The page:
JUST the other day, one of my officemates asked everyone what makes a B-movie a B-movie. I remember saying that we should criticize them according to their intention, including how they plan to execute that intent. If the movie has more or less achieved what it set out to do from the beginning, then it is a success. I think a B-movie becomes one when its intent is to be a cash cow, blockbuster hit, but ultimately fails because of trying too hard, which usually means gratuitous violence, horrible special effects, over-the-top action movie cliches, and various forms of exploitation. Maybe other factors could have hampered their success, such as budget, equipment, or cast, but that is why those factors should have been considered from the beginning and the necessary adjustments made.
Given those criteria, however, a movie with poor production value is not necessarily a B-movie. If the original intent for the output is to be cheap/low-quality to achieve a comedic or dramatic effect, such as recent Tarantino/Rodriguez films or Monty Pythons, then the production succeeds in giving the audience a good movie experience. Such films are successful, or at least serviceable, because they have established a sense of identity. They are what they are, which is what they want to be. With that, I would have to say that something that is trying to sell itself, or even hype itself up to being more than what it really is is a B-movie. The same principle can be applied to other things: a B-song, B-acting, B-design. They are suffering from an identity crisis. They do not know what they are and what they are capable of.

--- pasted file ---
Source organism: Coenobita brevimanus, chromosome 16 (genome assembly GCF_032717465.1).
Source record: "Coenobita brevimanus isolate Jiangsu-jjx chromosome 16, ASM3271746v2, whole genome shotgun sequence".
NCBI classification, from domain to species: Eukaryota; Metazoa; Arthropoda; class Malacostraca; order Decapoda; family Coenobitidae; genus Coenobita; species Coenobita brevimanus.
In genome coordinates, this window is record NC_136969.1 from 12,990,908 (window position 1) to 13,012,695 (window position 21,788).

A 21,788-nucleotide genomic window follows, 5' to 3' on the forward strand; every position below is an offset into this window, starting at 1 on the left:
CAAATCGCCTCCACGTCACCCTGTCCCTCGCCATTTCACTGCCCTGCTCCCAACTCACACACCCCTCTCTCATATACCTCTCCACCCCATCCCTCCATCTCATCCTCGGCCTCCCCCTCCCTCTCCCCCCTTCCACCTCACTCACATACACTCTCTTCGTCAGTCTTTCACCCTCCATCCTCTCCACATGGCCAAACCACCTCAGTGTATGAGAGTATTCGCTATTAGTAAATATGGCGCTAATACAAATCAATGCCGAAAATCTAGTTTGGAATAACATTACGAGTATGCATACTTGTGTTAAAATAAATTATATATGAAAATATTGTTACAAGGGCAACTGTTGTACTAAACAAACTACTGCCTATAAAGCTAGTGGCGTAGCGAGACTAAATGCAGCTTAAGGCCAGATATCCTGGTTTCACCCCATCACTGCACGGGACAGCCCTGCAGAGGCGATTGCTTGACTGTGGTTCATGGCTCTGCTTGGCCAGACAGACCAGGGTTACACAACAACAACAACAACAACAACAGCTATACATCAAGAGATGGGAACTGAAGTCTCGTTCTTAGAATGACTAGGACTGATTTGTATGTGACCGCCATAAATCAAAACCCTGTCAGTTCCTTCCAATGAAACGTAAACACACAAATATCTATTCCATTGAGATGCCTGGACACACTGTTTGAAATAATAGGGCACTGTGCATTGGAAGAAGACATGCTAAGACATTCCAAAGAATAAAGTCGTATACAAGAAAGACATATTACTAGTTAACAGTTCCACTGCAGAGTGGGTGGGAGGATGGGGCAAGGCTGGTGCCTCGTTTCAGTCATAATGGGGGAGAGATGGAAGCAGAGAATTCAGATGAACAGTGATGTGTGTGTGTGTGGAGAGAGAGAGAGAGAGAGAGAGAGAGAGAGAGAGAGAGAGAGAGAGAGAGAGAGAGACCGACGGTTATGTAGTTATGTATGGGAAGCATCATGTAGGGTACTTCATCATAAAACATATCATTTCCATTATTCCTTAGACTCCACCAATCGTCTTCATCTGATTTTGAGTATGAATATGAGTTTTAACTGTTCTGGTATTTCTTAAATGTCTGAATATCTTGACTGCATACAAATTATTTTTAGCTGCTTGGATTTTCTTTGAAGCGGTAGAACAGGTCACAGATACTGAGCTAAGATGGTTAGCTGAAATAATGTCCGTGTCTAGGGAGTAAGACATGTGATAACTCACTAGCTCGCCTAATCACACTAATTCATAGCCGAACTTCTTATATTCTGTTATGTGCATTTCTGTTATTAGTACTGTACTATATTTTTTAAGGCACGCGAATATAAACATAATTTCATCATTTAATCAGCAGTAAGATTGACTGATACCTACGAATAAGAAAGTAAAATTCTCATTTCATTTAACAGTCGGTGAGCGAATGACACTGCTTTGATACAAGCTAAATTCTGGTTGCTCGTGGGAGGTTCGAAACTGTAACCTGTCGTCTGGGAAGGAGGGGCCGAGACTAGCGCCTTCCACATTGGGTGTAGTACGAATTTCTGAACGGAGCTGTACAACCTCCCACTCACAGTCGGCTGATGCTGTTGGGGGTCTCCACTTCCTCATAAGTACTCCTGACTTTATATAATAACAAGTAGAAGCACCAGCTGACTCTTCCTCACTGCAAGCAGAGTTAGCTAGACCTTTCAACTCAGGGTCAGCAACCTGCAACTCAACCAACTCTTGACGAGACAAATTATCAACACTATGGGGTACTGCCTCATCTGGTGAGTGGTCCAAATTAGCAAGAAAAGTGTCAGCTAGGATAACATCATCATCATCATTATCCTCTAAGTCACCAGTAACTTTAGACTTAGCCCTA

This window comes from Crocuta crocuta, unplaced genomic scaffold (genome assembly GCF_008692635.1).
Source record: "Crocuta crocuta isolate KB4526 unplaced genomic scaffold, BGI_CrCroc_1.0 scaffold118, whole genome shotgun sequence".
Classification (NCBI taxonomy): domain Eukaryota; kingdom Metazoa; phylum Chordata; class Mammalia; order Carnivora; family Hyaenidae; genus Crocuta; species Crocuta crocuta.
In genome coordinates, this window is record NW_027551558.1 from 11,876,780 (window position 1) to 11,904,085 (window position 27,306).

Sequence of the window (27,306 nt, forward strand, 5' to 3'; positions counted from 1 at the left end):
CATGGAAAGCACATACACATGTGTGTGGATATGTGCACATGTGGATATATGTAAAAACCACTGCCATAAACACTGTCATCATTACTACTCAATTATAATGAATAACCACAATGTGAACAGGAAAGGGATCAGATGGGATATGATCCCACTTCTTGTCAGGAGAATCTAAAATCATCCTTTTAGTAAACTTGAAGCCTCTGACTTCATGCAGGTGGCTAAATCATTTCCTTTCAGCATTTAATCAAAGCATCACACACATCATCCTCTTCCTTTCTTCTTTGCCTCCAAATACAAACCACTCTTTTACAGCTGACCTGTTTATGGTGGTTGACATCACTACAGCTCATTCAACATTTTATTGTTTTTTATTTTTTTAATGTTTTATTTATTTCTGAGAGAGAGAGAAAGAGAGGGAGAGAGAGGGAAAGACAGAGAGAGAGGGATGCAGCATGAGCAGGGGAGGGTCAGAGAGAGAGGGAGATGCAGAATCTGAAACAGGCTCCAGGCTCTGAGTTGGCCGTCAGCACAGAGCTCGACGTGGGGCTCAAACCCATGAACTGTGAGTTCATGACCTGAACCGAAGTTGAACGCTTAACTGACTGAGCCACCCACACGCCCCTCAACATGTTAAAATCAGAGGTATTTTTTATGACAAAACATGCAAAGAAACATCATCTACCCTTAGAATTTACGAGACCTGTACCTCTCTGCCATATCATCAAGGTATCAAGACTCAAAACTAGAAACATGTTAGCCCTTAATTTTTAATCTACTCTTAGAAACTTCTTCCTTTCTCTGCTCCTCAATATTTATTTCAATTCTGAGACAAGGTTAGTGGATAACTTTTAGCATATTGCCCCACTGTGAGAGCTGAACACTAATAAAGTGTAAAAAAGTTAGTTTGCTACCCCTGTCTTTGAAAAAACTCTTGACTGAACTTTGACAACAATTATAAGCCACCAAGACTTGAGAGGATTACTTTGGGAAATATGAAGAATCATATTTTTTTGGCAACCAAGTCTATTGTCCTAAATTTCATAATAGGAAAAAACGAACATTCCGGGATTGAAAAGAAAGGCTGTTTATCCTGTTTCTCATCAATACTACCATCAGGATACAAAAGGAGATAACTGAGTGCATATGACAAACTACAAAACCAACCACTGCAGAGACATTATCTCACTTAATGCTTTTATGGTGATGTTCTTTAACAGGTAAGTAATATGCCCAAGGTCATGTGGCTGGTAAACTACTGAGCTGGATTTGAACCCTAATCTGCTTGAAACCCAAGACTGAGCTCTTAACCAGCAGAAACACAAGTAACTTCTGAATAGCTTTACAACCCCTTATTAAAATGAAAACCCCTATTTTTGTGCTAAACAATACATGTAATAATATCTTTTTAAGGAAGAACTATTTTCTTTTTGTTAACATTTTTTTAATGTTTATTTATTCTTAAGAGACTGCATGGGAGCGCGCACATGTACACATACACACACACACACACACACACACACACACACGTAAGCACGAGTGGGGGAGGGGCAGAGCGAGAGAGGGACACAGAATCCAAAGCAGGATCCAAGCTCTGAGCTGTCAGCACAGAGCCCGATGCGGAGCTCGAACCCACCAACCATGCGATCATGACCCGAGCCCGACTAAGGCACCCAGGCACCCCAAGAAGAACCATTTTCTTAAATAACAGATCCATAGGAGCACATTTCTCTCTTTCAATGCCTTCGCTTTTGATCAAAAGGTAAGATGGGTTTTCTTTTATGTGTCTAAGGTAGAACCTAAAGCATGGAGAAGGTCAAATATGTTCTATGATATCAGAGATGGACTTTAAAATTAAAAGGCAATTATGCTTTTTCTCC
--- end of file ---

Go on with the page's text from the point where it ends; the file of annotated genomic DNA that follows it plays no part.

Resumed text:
I came across an article about a certain comic book that supports what I am trying to say. In his article, Augie De Bileck Jr. quoted Roger Ebert, an acclaimed film critic, by saying “the work must be judged with its intent in mind.” That is something that I completely agree with. As much as De Bileck was using that idea to examine a comic book, I believe that this manner of criticism can be used to assess graphic design as well. As a graphic designer, I also have to say that the intent must be carried out with an established and sincere sense of identity, since identity shapes intentions.
Designers must establish an equilibrium between knowing what they want to do and knowing what they can do. To achieve that would involve planning, and that encompasses everything — from research, intent, up until execution. Designers have to ask themselves before they even start working on a project: What do I want to achieve? How do I communicate this certain information to my intended audience? Would communicating it that way be effective and suitable? Of course, things don’t always go according to plan, problems and revisions will be encountered along the way, but you to begin with some form of structure geared towards accomplishing your intent. When the plan is formulated, then the designer must assess if he has necessary resources to carry out the design.
I remember my midterm exam for Advanced Graphic Design class back in college: produce our own personal Press Kit. My professor, Ali Figueroa, gave us a 150-peso budget for everything. That included brochures, a printed portfolio, leave-behinds, fliers, etc. The more we spent over the budget, the lower he graded us. This was the project that really taught me that, as graphic designers, planning the design is very important. We don’t just wing it. We don’t go by feeling. We plan. We find out what we can, know what there is to know, and plan not just within our resources, but also within our capabilities.
Knowing is important in design, since you make your plans from what you know, whether you’re planning a short skit for Theater class, an oil painting of your childhood repressions, a print ad for a wire company, a weekend vacation, or a blockbuster film. That is what a designer does: He figures out how to carry out an intent using only the resources available and planning within his own capacity. Production value, aesthetics, they are all part of it, of course, but they should serve as tools of design and not undermine the intent (unless that is the intent, but wouldn’t that just be showing off?).
— Kenneth Umali